Any ideas where the orh luau and hokkien mee at Nam Heng move to?
    That area certainly going through a revolution!

    Hum Jin Pang is still great today!
    Hawkers whip up dishes/food that are different from run-of-the-mill food courts.
    And that’s also the reason why more are canvassing to keep the hawker centers going.

  2. Dan says:

    I was not aware that the Simon Rd orh luak coffeeshop has closed. Any idea where the stall might have moved to?? Seems like good iconic S’pore food will be going the way of the dodo.

  3. The delicious and oily orh luak stall is shifted to where the Punggol Nasi Lemak is located (just a short distance away from Simon Road kopitiam)…
    but not too sure about the Hokkien mee stall, maybe the owner decides to retire for good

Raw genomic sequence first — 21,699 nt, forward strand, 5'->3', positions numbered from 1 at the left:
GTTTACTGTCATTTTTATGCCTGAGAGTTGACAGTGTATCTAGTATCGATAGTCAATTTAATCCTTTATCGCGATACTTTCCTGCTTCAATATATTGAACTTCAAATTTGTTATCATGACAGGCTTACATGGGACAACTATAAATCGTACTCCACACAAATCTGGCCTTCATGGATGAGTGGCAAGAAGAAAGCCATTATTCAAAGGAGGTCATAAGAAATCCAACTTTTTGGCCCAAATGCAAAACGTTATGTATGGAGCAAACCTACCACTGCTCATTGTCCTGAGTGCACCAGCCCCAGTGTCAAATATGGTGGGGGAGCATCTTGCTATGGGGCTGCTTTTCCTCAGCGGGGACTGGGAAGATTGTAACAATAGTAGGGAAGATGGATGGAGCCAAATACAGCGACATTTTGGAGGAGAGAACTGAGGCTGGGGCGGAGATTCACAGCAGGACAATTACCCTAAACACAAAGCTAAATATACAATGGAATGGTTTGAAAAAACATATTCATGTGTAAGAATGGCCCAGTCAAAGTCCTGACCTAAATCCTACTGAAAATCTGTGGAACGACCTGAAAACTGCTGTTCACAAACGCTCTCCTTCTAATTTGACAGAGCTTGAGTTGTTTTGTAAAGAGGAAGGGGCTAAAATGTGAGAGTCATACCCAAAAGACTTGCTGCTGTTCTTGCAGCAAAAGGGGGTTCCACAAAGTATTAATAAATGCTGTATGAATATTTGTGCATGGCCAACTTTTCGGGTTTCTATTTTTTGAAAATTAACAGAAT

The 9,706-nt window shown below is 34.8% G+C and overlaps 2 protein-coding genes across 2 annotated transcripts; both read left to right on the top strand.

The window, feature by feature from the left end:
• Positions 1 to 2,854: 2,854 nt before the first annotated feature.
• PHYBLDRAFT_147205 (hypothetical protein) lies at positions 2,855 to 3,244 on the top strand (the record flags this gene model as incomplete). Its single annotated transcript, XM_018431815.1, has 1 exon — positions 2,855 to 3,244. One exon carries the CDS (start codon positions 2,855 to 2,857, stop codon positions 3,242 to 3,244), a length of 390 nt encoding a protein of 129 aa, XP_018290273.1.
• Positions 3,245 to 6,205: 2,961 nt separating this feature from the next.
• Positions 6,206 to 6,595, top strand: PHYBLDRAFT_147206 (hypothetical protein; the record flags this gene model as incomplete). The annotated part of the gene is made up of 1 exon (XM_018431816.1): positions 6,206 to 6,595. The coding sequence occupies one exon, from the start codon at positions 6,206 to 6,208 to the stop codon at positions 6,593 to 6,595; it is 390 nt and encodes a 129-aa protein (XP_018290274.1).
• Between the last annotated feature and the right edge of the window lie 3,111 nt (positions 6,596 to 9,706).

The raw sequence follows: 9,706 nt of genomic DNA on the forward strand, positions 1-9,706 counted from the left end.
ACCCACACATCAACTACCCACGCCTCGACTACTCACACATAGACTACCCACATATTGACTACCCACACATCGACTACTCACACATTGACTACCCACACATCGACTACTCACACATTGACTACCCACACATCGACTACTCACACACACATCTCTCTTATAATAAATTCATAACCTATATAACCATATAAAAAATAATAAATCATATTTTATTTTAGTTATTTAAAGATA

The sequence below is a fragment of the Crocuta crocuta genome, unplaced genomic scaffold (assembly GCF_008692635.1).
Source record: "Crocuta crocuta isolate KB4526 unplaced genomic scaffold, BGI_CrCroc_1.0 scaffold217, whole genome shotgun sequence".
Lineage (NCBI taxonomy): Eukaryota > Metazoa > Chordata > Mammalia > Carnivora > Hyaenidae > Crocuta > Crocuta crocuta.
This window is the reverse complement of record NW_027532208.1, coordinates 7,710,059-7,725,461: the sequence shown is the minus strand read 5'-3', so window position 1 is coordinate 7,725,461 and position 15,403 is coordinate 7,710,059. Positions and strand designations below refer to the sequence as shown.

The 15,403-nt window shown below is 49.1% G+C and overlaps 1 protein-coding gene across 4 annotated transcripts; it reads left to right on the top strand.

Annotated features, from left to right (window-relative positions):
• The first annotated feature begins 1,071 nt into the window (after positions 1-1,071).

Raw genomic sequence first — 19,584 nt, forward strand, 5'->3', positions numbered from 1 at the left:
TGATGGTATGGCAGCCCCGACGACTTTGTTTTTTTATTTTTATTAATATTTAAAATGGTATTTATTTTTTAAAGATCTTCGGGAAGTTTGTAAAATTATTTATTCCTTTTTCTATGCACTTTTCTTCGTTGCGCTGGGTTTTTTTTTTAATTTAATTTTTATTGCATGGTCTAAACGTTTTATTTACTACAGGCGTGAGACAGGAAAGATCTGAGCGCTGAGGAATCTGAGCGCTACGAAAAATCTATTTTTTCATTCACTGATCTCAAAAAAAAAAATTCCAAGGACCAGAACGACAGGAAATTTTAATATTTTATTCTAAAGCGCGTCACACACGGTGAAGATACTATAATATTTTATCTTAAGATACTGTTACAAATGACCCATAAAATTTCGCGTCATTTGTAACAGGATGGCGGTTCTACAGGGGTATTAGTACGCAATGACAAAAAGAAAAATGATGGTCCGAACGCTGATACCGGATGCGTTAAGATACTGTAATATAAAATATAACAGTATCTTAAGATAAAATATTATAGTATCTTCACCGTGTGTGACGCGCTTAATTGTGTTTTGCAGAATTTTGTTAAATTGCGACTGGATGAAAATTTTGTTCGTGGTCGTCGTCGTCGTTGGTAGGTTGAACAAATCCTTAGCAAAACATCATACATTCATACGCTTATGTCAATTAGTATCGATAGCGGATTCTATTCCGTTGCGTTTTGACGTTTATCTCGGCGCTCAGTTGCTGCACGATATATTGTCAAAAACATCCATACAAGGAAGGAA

4. The Pariah says:

    Yep, Singapore has sold her soul long ago.

    Tongue-in-cheek – Why don’t we en bloc The Istana to The Iskandar? Why only pack our old folks to JB nursing homes?

    Land is cheap there. Unlock the economic value of prime Orchard Road and vicinity (ever notice that only Meritus Mandarin Hotel is the only high-rise and everything else is less than 25 storeys – for somebody’s flight path apparently). No more traffic jams when all traffic (vehicular and pedestrian) is halted because some VVIP need to go in/out of The Istana.

  5. abao says:

    hmm.. maybe u can try thye lee for your teowchew biscuits

  6. Tim says:

    I think facing land scarcity and an increasing population, space may inevitable be needed to be more maximised to ‘save’ the space. I think kampungs are still possible to be found still in the late 80s but now is just not possible. When things are torn or thrown away, it will never be the same again.

  7. bunny tang says:

    If anyone knows where the nam heng hokkien need stall shifted place let me know!! I ate it since I was a kid n I miss it!!